Lady Justice: The Contribution of Women in Mystery Fiction -- By: William David Spencer
PP 3:3 (Summer 1989) p. 12
Lady Justice: The Contribution of Women in Mystery Fiction
William David Spencer is the author of Mysterium and Mystery: The Clerical Crime Novel (UMI Research Press: 1988). He is pastor of encouragement at Pilgrim church of Beverly/Salem, Massachusetts and teaches “Prayer and Theology and the Arts” at Gordon-Conwell Theological Seminary. His book will be on sale at the CBE conference.
Are people sick of reading novels that portray women as either victims or villains? Are Christians fed up with fiction that stereotypes believers as simply helplessly innocent or hopelessly immoral? Is the major, moral, middle-class reader in the United States, Canada, and Great Britain growing weary of nearly exclusively seeing endless images of the sinister minister, churlish “church lady”, and the dishonest deacon? A groundswell of new literature in the mystery genre strongly suggests that such is the case. A part of the counter revolution is the new wave of women writers who have recently begun filling bookstores and libraries with portrayals of powerful Christian detectives, both women and men.
Mystery literature may be traced back to such ancient sources as Bel and the Dragon and Susannah (in the Apocrypha) and Aesop’s fable of the lion and the fox. However, detective fiction as a genre only came to full flowering in Edgar Allan Poe’s tales of detection.
Poe’s “Murders in the Rue Morgue”, “Purloined Letter”,” Gold Bug”, and especially, perhaps, “The Mystery of Marie Roget” (based, as it was, on a true incident) struck immediate resounding chords in contemporary women writers. Such notable women as Louisa May Alcott began penning thrillers like her anonymously published Behind the Mask. So proficient did women become that from 1878 through the early 1900’s mysteries poured from the quills of Anna Katharine Green, the Baroness Orczy, and Mrs. Belloc Lowndes.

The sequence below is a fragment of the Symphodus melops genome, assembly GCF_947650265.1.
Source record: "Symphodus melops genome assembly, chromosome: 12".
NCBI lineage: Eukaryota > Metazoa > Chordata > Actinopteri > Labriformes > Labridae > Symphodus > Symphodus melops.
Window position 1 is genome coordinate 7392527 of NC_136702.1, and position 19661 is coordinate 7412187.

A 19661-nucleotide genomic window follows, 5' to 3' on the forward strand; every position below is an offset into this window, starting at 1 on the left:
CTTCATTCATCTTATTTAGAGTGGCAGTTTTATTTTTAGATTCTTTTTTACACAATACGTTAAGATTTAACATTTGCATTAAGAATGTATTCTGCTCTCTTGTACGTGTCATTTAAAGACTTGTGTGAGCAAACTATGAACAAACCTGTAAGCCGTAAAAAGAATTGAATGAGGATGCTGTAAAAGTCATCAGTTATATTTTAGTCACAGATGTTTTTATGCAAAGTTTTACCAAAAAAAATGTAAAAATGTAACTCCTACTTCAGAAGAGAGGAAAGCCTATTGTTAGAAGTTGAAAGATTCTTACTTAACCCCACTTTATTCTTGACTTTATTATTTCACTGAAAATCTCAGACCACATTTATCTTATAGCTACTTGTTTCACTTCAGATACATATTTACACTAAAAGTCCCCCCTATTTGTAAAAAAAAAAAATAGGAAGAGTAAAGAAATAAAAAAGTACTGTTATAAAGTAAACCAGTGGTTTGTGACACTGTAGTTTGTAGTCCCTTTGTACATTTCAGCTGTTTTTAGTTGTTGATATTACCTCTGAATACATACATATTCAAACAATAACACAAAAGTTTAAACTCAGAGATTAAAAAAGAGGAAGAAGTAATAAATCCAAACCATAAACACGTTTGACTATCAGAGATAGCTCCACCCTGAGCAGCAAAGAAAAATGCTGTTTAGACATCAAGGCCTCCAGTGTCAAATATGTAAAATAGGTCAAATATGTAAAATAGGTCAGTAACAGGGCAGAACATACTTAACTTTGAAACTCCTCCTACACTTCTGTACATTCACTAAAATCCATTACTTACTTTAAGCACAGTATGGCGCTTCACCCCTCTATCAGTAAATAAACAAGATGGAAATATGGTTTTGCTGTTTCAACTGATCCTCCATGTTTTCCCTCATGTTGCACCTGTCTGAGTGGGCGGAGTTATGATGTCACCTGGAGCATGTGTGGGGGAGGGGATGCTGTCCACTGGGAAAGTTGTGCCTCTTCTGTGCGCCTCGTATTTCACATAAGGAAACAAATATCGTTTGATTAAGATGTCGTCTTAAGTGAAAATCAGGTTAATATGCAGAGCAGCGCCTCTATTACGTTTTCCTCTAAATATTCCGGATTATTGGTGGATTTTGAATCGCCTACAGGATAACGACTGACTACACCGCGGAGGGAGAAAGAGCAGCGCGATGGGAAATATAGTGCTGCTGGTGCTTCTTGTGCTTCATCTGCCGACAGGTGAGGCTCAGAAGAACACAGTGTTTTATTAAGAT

In 1903, a young nurse, Mary Roberts Rinehart, struggling to help her husband surmount a $12,000 stock market loss, turned naturally to mystery fiction. Her success inspired Agatha Christie, Ngaio Marsh, Dorothy Sayers, Marjorie Allingham, Georgette Heyer. The rise of these and many other outstanding women writers prompted literary critics Jacques Barzun and Wendell Hertig Taylor in their massive annotated index, A Catalogue of Crime, to observe, “The greatest masters of the twenties and thirties were in fact mistresses...They wrote true detection; they fashioned unsurpassable models.”
Why have women found such success in the mystery genre? Leonard Wibberley, author of The Mouse That Roared, who wrote mysteries himself under the pseudonym Leonard Holton, noted:
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